LSE Library and a REF call-out: lessons

In the second of his two guest posts, Neil Stewart identifies lessons from managing a call-out for publications for REF assessment at the London School of Economics.

If you would like to contribute a guest-post to the UKCoRR blog, please contact a member of the committee.

At the recent RSP event on Readiness for REF (which I blogged about on this blog), my former LSE colleague Dave Puplett and I presented on our experience of managing a call-out for publications for REF assessment. The presentation was qualitatively different from the other presentations at the event, because it was on the managerial and organisational issues surrounding management of publications for REF purposes.

The slides from the presentation, which detail LSE Library’s experience (full disclosure: I have now moved on to City University London, where I manage City Research Online) of managing the call-out and subsequent influx of publications, can be downloaded from the RSP site (Powerpoint link). Instead of re-hashing the whole presentation, I thought I would take the opportunity to detail some of the lessons learnt, which are hopefully of general applicability to repository people.

Lesson 1: dealing with REF matters puts you at the heart of things
When LSE Research Online (LSERO) was chosen as the de facto method of managing REF data, LSERO became a much higher strategic priority for the School. This is of course excellent for the service, and it had been the case that the LSERO team and Library management had been plugging away to make this happen for a very long time. However, it’s also an opportunity that must be seized, because missing it could have meant that the repository would have been side-lined, and new methods to manage this process would have been found. At LSE, this meant that resources to adequately manage things had to be found, which meant diverting resources from elsewhere to allow this to happen. The REF is too important to ignore: get it right, by allocating adequate resource and managerial effort, and the repository gains profile and prestige; but getting it wrong could be disastrous.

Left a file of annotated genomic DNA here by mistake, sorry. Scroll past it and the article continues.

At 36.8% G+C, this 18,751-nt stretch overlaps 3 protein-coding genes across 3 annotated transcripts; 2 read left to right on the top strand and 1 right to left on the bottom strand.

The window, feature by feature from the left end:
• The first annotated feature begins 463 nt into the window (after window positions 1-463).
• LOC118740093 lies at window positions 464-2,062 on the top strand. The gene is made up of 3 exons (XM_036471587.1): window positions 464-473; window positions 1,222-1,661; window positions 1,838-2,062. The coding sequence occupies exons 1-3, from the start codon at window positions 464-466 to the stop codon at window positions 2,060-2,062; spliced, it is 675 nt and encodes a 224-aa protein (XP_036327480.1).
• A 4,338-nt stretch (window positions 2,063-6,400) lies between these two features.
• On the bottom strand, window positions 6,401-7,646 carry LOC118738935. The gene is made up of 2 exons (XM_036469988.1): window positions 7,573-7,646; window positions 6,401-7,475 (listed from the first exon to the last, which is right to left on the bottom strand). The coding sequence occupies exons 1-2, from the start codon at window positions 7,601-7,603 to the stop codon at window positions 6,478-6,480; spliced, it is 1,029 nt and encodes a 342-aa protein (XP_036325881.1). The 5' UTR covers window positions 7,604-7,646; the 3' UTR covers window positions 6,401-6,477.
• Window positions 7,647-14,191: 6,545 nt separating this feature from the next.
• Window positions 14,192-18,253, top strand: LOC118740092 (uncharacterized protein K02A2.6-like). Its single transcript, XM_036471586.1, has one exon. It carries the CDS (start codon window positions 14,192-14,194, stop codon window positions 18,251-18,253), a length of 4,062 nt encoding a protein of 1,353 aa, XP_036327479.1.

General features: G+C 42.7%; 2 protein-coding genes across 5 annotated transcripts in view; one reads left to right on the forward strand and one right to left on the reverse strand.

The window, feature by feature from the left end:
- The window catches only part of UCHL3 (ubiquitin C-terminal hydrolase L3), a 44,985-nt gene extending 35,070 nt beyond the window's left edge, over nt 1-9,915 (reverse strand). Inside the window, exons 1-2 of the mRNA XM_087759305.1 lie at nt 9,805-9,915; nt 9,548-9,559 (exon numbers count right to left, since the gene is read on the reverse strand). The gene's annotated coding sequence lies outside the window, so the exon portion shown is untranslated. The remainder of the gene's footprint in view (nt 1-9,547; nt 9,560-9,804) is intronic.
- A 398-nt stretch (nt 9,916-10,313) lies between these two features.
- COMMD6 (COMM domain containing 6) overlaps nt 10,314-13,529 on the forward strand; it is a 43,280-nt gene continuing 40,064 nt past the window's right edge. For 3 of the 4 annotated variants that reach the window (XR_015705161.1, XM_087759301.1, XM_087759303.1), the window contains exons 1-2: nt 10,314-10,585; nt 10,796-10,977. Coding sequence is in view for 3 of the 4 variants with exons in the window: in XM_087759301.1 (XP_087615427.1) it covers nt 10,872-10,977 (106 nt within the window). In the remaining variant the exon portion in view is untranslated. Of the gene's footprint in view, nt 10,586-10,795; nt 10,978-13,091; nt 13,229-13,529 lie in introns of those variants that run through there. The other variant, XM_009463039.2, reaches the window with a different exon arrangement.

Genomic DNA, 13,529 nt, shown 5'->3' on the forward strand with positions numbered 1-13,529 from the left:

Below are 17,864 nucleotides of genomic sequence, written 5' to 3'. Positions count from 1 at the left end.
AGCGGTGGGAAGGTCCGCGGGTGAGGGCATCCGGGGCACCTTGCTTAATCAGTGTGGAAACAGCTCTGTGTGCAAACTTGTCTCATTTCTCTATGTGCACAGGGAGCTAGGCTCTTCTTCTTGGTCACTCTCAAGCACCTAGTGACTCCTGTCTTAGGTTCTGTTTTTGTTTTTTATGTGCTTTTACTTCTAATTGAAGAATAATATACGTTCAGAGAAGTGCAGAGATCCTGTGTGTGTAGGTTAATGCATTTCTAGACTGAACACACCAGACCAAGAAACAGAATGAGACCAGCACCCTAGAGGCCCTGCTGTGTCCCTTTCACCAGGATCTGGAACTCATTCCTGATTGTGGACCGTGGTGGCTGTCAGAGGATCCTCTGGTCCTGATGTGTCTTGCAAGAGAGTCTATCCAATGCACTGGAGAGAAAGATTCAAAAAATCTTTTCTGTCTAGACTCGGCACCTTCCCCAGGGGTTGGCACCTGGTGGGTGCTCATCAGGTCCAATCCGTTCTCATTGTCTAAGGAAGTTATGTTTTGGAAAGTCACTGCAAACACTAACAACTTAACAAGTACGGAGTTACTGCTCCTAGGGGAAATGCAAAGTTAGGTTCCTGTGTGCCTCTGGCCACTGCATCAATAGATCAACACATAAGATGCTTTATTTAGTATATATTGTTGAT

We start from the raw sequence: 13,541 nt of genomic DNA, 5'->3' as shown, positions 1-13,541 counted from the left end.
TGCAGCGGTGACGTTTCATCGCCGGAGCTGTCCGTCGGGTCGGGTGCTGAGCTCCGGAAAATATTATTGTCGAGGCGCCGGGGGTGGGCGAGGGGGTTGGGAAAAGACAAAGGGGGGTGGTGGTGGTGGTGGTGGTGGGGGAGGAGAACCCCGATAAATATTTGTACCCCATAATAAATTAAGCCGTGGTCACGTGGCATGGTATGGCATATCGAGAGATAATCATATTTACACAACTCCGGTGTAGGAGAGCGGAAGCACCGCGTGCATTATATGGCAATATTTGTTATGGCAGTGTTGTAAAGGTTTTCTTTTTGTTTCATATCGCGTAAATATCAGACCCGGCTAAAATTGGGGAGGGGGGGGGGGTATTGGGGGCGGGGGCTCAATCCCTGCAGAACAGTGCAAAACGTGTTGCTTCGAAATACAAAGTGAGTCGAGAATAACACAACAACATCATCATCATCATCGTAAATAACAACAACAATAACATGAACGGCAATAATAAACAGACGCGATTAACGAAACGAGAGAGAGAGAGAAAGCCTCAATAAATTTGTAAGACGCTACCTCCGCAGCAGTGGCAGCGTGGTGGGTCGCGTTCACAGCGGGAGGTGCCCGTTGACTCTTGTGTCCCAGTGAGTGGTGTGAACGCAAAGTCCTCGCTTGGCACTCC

Lesson 2: if you didn’t talk to the Research Office before, you soon will
The REF call-out at LSE was instigated by the Research Office. While that team had been close allies during the RAE in 2008, the call-out meant that we really had to start working with them more closely well in advance of the REF. This soon fostered a productive relationship, and allowed us to use the Research Office’s channels of communications with which to talk to departments. It also gave us the authority to standardise the way in which publications data was reported upon, since the combined weight of the LSERO team and Research Office left departments with little choice!

Lesson 3: it’s possible to use the ePrints (and presumably DSpace) back-end to perform database query magic
If you’re lucky enough to have a friendly IT person who can run SQL database queries (or if you have that skill yourself) then get in touch with them when you have to start thinking about REF matters. Being able to access then manipulate data direct from the repository’s database is invaluable, because it allows you to create customised reporting data based upon any criteria you might wish to include.

Lesson 4: issues of disambiguation get thrown into sharp relief
Dealing with REF publications data brought up those old librarianship questions which are probably familiar to all of us. Two in particular came into relief particularly strongly:

  • Which department do academics really live in? Academics can have multiple allegiances, to their department(s), research centre(s) and other parts of the university (e.g. the senior management team). Where, for REF purposes, should an academic be placed? If “units of assessment” do not correlate with departments, how does the repository map this? These are of course as much questions for the Research Office as they are for repository teams, but nevertheless they must be tackled.
  • When do academics start (and finish) their careers with parent institutions? How much data from before (and after) these dates should the repository hold, for REF purposes?

The above points (and I’m sure other people can think of others) points to the need to have a CERIF-ied repository system, which links into other university-wide systems, and which may be able to solve these problems of ambiguity.

Lesson 5: in-press and submitted publications are hard to deal with
Be very careful about how forthcoming publications are dealt with. The problem here is one of recording this data in a non-public forum, which can still be reported back to departments in a useful fashion. Many academics will feel that you are jeopardising their chances of publication by including a citation to an in press item in the live repository without their say-so.

Lesson 6: don’t let Open Access be forgotten about!
All of the above sounds like work that could usefully be done by a CRIS, and makes no mention of the primary goal of (most) repositories, which is providing openly accessible research. There is a great danger, in my view, that open access can be overwhelmed by the needs of REF reporting, particularly if the repository team has to devote extra resource to dealing with this. How to balance open access and REF is an open question, and one that the LSERO team are still pondering. One benefit of the REF exercise is that it has made LSERO “complete” (regarding citations, at least), which might be a way of further pushing the open access agenda from a position of strength.

I’m sure there are plenty of other lessons that people could add to this list, judging by discussions at this event and elsewhere- please add them (or any other comments) in the comments section below.

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